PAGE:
-Riddhi Verma 11 AICE R
I mourn in a motel on a Monday midnight,
remembering a time when each movement of my arms
wasn’t weighed down by the sediments on these hands;
these hands that have traveled to places unmapped, unimagined, unfelt until arrival–
to places of rust and blood and dirt and pain.
If you knew where these hands have been, the things they’ve seen,
where they’ve been tied up and where they’ve been freed,
you would understand why I never touch you.
Why it takes every ounce of my energy to pick myself up and dust these hands off.
And every time I dust them they feel heavier, not lighter,
except when I pick up the lighter and drown the past in a bender.
To lose the sense of touch, numbed by the unshakeable soreness,
to never be able to allow these hands near a heart–
your pure heart, your skin, your soft skin, your hair, your silky hair;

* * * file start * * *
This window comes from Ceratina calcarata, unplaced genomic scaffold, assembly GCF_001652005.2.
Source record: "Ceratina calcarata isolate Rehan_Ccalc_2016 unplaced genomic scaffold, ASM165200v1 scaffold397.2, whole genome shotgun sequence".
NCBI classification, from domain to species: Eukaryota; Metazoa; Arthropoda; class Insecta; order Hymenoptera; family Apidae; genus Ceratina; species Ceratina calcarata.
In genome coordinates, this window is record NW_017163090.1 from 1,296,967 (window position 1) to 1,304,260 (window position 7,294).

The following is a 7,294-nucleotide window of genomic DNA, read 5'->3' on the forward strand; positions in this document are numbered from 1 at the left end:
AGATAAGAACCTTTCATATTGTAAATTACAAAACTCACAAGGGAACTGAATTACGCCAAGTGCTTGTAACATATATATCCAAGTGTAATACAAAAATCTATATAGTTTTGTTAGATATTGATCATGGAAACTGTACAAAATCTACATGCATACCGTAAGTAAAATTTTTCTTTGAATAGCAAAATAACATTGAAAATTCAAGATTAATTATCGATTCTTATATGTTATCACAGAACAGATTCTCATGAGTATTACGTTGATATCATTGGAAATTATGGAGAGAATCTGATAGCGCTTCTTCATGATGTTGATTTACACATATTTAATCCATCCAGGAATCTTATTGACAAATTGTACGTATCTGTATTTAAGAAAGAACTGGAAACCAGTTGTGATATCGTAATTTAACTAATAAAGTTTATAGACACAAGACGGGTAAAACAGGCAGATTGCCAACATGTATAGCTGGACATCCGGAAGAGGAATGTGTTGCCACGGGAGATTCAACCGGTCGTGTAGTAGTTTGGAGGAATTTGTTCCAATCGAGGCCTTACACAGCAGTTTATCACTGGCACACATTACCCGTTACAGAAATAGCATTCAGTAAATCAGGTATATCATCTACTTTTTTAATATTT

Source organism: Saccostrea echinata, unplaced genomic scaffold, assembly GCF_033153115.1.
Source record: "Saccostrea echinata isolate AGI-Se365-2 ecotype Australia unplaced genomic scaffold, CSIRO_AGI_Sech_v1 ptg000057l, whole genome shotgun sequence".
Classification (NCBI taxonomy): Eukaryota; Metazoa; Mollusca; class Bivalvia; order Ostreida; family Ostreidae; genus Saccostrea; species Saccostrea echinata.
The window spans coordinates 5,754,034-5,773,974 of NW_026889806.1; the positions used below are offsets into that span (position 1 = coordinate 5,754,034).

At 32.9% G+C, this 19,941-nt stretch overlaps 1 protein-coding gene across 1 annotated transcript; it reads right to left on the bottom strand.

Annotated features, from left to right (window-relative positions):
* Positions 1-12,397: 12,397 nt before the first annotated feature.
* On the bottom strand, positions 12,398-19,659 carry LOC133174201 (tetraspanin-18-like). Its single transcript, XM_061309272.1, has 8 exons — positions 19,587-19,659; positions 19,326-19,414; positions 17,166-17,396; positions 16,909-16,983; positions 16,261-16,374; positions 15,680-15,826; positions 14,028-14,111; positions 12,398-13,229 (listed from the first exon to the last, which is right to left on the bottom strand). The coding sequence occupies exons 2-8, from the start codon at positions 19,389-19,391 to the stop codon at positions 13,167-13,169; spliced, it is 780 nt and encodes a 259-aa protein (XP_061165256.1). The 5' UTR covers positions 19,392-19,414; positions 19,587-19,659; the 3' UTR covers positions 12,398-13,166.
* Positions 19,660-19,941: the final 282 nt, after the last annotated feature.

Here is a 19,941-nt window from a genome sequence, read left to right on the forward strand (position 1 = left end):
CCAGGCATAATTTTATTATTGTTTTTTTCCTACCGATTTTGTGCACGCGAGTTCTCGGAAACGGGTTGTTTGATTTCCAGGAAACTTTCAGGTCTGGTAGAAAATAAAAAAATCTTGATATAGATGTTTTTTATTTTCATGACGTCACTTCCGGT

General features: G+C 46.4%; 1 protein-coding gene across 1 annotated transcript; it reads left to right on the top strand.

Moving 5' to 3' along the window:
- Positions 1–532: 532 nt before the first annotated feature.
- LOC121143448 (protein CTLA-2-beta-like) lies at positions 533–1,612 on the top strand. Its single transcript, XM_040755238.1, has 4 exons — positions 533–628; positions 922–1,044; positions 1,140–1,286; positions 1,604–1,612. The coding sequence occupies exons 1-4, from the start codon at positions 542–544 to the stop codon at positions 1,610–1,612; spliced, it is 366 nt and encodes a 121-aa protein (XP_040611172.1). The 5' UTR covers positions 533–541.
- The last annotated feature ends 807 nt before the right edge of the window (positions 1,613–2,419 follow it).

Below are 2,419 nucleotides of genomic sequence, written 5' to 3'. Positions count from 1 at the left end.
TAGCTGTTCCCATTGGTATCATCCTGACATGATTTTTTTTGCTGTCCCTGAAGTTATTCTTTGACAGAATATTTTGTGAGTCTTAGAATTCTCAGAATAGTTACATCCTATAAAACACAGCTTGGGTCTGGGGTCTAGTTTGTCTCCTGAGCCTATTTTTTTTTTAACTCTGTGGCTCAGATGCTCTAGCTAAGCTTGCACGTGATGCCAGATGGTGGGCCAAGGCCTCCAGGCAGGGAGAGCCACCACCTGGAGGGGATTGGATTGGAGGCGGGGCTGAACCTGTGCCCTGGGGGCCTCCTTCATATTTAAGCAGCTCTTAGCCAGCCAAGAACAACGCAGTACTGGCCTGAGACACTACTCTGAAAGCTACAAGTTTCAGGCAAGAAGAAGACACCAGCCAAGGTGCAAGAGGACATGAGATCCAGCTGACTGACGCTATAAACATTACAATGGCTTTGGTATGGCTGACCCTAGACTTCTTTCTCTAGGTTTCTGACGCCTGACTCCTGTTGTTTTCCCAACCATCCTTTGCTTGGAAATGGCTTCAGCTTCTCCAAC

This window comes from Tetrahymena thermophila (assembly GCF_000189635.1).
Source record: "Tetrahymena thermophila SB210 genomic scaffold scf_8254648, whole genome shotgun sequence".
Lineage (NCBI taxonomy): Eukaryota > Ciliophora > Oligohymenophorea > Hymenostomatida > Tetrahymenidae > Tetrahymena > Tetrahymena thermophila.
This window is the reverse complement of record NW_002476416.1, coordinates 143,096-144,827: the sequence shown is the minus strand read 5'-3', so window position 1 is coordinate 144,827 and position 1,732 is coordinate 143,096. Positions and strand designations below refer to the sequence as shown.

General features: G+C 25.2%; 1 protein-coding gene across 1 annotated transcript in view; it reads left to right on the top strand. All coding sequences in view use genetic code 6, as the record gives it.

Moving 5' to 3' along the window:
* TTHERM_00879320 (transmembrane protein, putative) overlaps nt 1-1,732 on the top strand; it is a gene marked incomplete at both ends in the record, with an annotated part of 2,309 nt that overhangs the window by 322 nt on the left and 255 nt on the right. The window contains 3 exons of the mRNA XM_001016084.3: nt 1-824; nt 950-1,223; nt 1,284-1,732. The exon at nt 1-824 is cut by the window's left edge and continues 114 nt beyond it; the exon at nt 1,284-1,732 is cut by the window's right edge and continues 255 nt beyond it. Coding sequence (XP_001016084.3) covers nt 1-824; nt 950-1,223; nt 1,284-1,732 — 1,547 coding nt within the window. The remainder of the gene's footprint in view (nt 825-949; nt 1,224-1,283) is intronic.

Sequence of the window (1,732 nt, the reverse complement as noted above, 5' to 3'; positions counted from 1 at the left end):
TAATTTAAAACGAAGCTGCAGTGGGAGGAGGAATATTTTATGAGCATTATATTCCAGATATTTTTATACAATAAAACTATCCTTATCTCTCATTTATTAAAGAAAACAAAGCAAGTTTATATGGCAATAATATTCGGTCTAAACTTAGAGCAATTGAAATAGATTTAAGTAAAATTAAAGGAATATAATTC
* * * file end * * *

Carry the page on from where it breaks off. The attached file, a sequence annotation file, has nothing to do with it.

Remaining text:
to know that if these hands touched the springtime dermis
it would rot, and shrivel like the skin of an old man bound for hell.
For the motel is dark, but not darker than the soot on these hands –
the hands these hands have shaken, the business these hands have dwelled in or the time these hands have worked in. Life would be easier if the ghosts of the past did not
stick to us like we were bathed in superglue. Time would move faster if the weight of it all did not chain it to the ground. These hands would be lighter if the dirt could be washed off.
But today I mourn because I realise–
They must fall off.